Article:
Jan Hellriegel “Melusine”

“Melusine” is a lush ’60s-influenced pop song about merman love. (The Melusine is a freshwater mermaid, also the star of the Starbucks logo). The video goes in a slightly different direction, exploring Jan’s relationship with gender identity (and that makes it seem pretty serious, but it’s really quite fun).

The video starts with a waiting room filling up with handsome fellows but we soon realise that the guy in the middle is Jan in drag. She makes a pretty decent bloke, but as soon as she starts singing, we’re instantly reminded that she’s a lady.

Man Jan enters a room labelled “nga wahine anake” (women only) and begins to strip off, revealing the female form. There’s a lot of nudity in this part, but it’s shot very tastefully and cleverly. It’s not done to titillate, and director Tracey Tawhiao hasn’t needed to use any comedy prop placements to hide rude bits.

From the naked state, Jan transforms into a glamourpuss, with bold make-up and a fabulous gold lurex gown. It actually reminds me of the videos Madonna makes that mess around with gender – the feminine is a bit masculine, the masculine is a bit feminine.

NB: Jan Hellriegel has written a really good piece called the Emancipation of Melusine, where she writes about the making of the song and the ideas behind the video.

Best bit: the te reo sign, a welcome piece of New Zealand.

Director: Tracey Tawhiao
Ngā Taonga Sound & Vision

Next… a tropical break.

Dam Native “The Horrified One”

1995-dam-native-the-horrified-oneSuddenly Dam Native came along and insisted that the rules be rewritten, promising “none of that stuff that sounds American or the cliche of the typical Maori rock band.” Except there was a little bit of both, but not in a bad way.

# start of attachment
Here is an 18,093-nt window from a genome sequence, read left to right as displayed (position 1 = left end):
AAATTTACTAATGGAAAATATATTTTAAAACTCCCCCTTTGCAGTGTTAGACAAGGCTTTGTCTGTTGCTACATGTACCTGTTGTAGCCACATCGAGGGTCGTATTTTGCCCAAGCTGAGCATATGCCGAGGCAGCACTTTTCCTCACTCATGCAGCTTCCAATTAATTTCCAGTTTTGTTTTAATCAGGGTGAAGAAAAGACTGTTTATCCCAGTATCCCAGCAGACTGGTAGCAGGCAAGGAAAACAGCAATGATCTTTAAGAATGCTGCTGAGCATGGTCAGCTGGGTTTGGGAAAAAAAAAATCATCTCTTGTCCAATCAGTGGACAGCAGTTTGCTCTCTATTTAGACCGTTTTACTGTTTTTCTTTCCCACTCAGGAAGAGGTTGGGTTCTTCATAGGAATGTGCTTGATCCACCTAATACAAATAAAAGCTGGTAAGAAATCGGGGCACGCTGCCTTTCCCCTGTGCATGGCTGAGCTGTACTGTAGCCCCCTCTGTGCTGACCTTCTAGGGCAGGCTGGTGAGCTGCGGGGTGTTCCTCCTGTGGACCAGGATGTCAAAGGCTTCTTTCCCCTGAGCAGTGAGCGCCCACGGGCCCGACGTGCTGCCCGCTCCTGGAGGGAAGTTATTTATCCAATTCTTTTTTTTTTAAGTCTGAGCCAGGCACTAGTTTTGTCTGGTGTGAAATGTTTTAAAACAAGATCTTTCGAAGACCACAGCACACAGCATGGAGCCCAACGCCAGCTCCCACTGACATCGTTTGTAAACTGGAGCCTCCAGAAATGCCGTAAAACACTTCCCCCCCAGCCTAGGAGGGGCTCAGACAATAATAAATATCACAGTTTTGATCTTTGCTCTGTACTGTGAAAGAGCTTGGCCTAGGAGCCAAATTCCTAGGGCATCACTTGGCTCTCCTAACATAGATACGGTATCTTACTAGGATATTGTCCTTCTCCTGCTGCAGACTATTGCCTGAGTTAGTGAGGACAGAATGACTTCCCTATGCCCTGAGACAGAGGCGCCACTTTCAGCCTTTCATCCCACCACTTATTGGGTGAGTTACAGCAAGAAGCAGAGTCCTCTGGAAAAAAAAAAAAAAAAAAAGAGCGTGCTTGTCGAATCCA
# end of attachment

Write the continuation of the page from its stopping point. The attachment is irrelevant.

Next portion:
The video for “The Horrified One” (or “Horified”, as it is sometimes punfully spelt) The video travels across Auckland, showing cityscapes, railway lines, a cruise down Queen Street at night, graffiti-covered walls, and cool inner city digs. There is a bit of cherry-picking going on – going to the parts of Auckland that look cool and urban – but it is undeniably Auckland.

Teremoana shows up to sing on the chorus, and her appearance in the video firmly dates it in the mid ’90s – dressed in tough-girl streetwear, with hair is styled in multiple Bjork mini buns. And that’s the influence of a 1993 music video on one from 1995. I now expect to see a video filmed on the back of a truck.

It’s a low-budget video, but one with a strong idea behind it. Dam Native give really good performances, looking like, yeah, they often rap in the car, by the railway lines, around the house.

Best bit: the F-word hiding in some background graffiti

Directors: Rongotai Lomas, Tracey Tawhiao
Ngā Taonga Sound & Vision

Next… a comeback special